Socialize the Grid

Energy companies are more concerned with raking in profits than delivering affordable, sustainable energy. We need to wrest control away from them — and socialize the electrical grid.

The sun shines over towers carrying electrical lines, August 30, 2007 in south San Francisco, California. Justin Sullivan / Getty

No market is less free than energy. Energy consumers have little choice in whether to turn on their heat or lights. They have even less say when it comes to who supplies their energy. In order to power their homes, the majority of US residents pays a privately owned utility monopoly and is forced to accept whatever rates and regulations that monopoly wishes to impose. By nature, an energy distribution model that prioritizes profit over resiliency, accessibility, and sustainability incentivizes utility corporations to cut corners, gauge prices, and eliminate competitors. Just as in health insurance, a profit motive for energy distribution is fundamentally at odds with the public good.

In health care, the consequences of the profit motive are obvious. Every year, scores of people in the United States die attempting to ration medication. Thousands more lose their lives from prescription drug overdoses. Hundreds of thousands file bankruptcy due to astronomical medical debt. Many of them die slowly from ailments for which they can’t afford treatment. It’s easy to connect the dots between private health insurance and its victims. Energy barons enjoy a degree of separation. Each year, a few of our neighbors die from residential gas line explosions, dozens more from wildfires and droughts, hundreds from heatwaves and hurricanes, hundreds of thousands from air and water pollution. In no minor sense, the existing energy system has deadly consequences, and we are politically, economically, and infrastructurally bound within it.

Theoretically, Americans can generate their own electricity. But utility profiteers have erected an array of barriers to limit our ability to do so. Say you want to install a photovoltaic system on your rooftop. You’re barred by law from exceeding a maximum size —and in many jurisdictions, this size is not based on the surface area of your roof or the capacity of your electric panel, but rather the amount of money you will save on your energy bill. In others, it’s an arbitrary kilowatt limit set by regulators or the utility. So even if you have a roof big and bright enough to power your whole block, the capacity limit prevents you from sending too much clean energy back to the grid.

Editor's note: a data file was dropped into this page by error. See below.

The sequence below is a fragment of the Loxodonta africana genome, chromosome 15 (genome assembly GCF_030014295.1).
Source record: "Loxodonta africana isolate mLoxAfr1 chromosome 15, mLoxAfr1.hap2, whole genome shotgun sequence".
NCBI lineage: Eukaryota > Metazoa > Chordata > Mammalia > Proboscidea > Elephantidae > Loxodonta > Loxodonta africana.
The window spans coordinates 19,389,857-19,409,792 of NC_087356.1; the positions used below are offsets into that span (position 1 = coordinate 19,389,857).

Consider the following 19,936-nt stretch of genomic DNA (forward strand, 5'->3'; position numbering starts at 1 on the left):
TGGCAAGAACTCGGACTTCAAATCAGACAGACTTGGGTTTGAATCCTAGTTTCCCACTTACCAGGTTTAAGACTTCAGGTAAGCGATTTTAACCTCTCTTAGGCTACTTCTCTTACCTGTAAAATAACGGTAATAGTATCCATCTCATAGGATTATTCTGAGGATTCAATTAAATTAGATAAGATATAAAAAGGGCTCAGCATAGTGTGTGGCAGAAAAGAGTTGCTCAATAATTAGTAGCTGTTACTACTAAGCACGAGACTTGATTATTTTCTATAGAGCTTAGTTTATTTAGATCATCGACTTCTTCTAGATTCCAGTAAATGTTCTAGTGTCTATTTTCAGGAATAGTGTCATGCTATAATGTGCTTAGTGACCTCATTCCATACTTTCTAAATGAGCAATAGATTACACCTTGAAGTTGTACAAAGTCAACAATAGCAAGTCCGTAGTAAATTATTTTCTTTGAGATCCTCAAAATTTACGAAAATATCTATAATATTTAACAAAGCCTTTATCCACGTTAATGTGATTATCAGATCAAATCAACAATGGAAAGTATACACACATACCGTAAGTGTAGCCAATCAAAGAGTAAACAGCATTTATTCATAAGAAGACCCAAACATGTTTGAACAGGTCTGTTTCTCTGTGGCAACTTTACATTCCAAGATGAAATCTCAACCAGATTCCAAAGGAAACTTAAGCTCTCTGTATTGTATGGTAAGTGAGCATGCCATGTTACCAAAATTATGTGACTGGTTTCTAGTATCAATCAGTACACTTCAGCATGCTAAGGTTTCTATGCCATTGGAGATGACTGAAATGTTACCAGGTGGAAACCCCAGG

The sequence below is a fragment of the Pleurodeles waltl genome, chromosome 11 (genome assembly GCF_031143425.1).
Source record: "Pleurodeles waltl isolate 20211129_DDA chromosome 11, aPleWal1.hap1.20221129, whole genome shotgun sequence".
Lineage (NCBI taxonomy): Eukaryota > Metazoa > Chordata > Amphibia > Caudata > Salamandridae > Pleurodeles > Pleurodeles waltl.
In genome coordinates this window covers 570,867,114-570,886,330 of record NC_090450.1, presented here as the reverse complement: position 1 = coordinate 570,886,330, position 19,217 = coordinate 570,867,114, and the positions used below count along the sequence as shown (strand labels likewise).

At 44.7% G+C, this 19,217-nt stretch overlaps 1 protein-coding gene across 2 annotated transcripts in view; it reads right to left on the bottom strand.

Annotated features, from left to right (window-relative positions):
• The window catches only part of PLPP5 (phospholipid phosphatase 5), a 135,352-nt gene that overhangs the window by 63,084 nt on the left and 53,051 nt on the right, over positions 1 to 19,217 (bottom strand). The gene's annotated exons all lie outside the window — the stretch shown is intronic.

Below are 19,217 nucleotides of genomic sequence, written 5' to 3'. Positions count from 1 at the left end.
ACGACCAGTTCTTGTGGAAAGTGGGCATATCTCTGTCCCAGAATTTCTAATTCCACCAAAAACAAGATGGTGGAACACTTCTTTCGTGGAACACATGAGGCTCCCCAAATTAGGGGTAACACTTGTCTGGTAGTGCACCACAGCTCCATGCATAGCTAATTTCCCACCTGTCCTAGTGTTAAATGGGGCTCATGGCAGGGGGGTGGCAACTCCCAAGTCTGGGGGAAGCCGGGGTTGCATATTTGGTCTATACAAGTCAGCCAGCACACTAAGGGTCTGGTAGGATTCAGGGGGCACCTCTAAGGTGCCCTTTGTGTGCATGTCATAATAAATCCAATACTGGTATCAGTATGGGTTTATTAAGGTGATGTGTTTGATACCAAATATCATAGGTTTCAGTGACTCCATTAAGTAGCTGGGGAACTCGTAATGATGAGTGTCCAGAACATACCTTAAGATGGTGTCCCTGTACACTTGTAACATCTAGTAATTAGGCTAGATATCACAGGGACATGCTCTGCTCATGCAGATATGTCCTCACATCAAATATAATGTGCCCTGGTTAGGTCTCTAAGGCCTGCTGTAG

Utility monopolies have other ways to safeguard their profits. In addition to maximum system sizes, they use inaccurate production calculators, battery storage restrictions, insurance requirements, waiting periods, fees, taxes, and just about every imaginable method to obstruct homeowners from going solar. While large-scale renewables have started to face less resistance (because they’re becoming more profitable), most utility corporations remain heavily invested in fossil fuel extraction and intend to get their money’s worth. It could take decades for utility companies to warm up to renewables — time that we simply don’t have.

As if energy monopolies weren’t making enough money already, they also rely heavily on public funding. The power they buy is artificially cheap, thanks to an annual $20.5 billion in fossil fuel subsidies (renewables receive $6.7 billion per year, with over half going to biofuel). The rates they charge are propped up by an additional $14.5 billion in consumption subsidies, and they commonly charge people for infrastructure investments and tax fees at higher rates than they actually pay. Rather than being allocated toward developing new renewable energy infrastructure, this money goes straight into the pockets of utility executives — who then turn around and use it to lobby legislators and undercut public access to clean energy.